"Each has his own tree of ancestors, but at the top of all sits Probably Arboreal." - Robert Louis Stevenson

Monday, 10 September 2012

On the Gouldings' move to Yorkshire

Last week I promised you a story from the sibling tidy-up of one of my ancestors.
The ancestor in question is Thomas Goulding, my maternal grandmother’s father. I already knew from my original research that Thomas moved from Nottinghamshire where he was born to the Wakefield area, sometime between 1891 and 1901. He didn’t move to marry my great-grandmother as they didn’t marry until 1910. However, his sister Amelia Goulding had married a local man, Charles Edward Coop in 1892, and in 1901 Thomas was staying in her household. Frustratingly, I haven’t been able to find Amelia on the 1891 census, so I don’t know whether she was in Nottinghamshire, Yorkshire or elsewhere. Also, while I know that Amelia and Charles married in Amelia’s home town of Gringley on the Hill, I have found evidence that the Banns were read in Charles’ parish of Ossett Holy Trinity, which I’ve never seen before. Their eldest daughter was born in Gringley in 1892, but by 1894 they were back in Ossett.
My mum was able to confirm that she had heard the name ‘Milly Coop’ mentioned in the family without knowing what the relation was. With no indication of how Charles and Milly met, but the certainty that she was the earliest of my Gouldings in the area, I had simply conjectured that it was simply a case of Thomas moving for work and living with his sister, or even just visiting occasionally, meeting my great grandmother and then settling more permanently in the area.
However, when I started investigating his siblings, it seems he wasn’t the only one to follow his sister to Wakefield.
Their sister Nellie Goulding moved there sometime between 1901 and 1904, and their brother Arthur Goulding had moved there by 1907. Again, there’s no indication as to why, but presumably  they did ‘follow’ Milly and Thomas. It also seems likely that their father may have died around this period, so perhaos this had an impact on their freedom to move?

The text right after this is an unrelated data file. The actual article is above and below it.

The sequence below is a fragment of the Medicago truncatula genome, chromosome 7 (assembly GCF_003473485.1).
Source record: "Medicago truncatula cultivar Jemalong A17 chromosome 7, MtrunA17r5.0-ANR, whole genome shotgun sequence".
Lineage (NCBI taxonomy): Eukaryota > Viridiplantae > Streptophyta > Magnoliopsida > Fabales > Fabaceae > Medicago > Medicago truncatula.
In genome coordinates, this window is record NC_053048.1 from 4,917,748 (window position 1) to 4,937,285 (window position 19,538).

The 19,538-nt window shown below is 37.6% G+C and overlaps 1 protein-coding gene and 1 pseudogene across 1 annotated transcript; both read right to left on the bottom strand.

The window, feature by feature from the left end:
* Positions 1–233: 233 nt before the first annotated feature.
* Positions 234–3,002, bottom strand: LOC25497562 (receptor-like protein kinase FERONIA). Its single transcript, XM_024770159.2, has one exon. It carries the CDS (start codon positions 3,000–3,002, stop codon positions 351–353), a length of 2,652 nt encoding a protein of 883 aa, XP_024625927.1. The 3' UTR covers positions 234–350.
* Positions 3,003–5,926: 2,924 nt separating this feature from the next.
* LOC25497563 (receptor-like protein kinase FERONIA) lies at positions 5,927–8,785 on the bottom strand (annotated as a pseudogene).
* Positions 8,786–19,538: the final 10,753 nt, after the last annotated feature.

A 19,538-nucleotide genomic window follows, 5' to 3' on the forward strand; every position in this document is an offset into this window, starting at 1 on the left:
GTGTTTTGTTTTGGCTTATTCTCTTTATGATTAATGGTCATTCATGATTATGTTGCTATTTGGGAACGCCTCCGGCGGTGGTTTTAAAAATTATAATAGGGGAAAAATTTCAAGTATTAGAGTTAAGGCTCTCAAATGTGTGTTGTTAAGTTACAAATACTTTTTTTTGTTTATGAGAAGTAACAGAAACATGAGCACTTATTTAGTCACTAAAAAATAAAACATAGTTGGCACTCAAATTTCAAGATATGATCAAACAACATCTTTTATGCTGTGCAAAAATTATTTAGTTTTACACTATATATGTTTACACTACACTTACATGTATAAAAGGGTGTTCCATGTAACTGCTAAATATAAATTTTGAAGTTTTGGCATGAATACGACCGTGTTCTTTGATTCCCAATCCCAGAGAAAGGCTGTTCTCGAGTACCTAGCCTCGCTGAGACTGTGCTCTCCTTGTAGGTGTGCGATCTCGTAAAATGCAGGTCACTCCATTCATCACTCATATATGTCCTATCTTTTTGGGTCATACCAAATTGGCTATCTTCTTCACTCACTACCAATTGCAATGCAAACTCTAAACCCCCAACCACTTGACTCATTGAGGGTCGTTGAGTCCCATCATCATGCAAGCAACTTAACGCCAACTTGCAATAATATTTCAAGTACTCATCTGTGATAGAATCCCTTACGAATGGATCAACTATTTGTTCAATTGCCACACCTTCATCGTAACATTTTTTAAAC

It’s funny, because while I knew that my direct maternal line was very local, I’d never heard other Gouldings in Horbury mentioned, so I’d never thought that there were local relatives on that side, whereas now it seems quite likely that there are.
However, it would explain why, when in the early days of my family research I briefly made contact with a Goulding descendant of the Nottinghamshire branch, she was convinced that she had also been contacted by someone else in the area, but the names she gave didn’t quite add up with what I knew about the family – chances are, it was a descendant of Arthur Goulding she had encountered.
There’s another fairly interesting aspect to the story as well. Thomas Goulding’s wife-to-be Annie Louisa Hampshire might not have been considered the ideal bride for many. She had had an illegitimate daughter at a relatively young age. To this day the father is unknown, and the daughter was brought up by Annie Louisa’s parents, even after their daughter’s marriage. Also, unusually, Thomas was about 10 years older than Annie Louisa.
Interestingly, of Thomas’s other siblings who moved to the area, both had similar stories. Thomas’s sister Nellie had an illegitimate daughter of her own in 1896, eight years before she married yorkshireman James Thorpe at Horbury Bridge. They went on to have two sons.
And Arthur Goulding’s Wakefield-born wife Mildred Ambler had also had a an illegitimate daughter two years before she married Arthur – though the daughter went on to take the name Goulding, so perhaps Arthur was in fact the father? They went on to have four more Goulding children.
Is this just an odd coincidence, or is there a connection to be gleaned here? Did Thomas and Arthur have more sympathy towards the unconventional lives of their brides because of their sister’s experience? Or, perhaps, having moved away from their parents and being new to the area, with no longstanding family reputation to worry about nearby, they just worried less about any ‘stigma’? Perhaps the entire Goulding clan was just of a rather more ‘modern’ mindset than some of their contemporaries? Or maybe it really was just a matter of chance? I also can’t help but wonder what Mr Coop made of his wife’s slightly scandalous family? We’ll probably never know, but if I hadn’t investigated Thomas siblings’ movements, I would never have had these questions to ask!
L x

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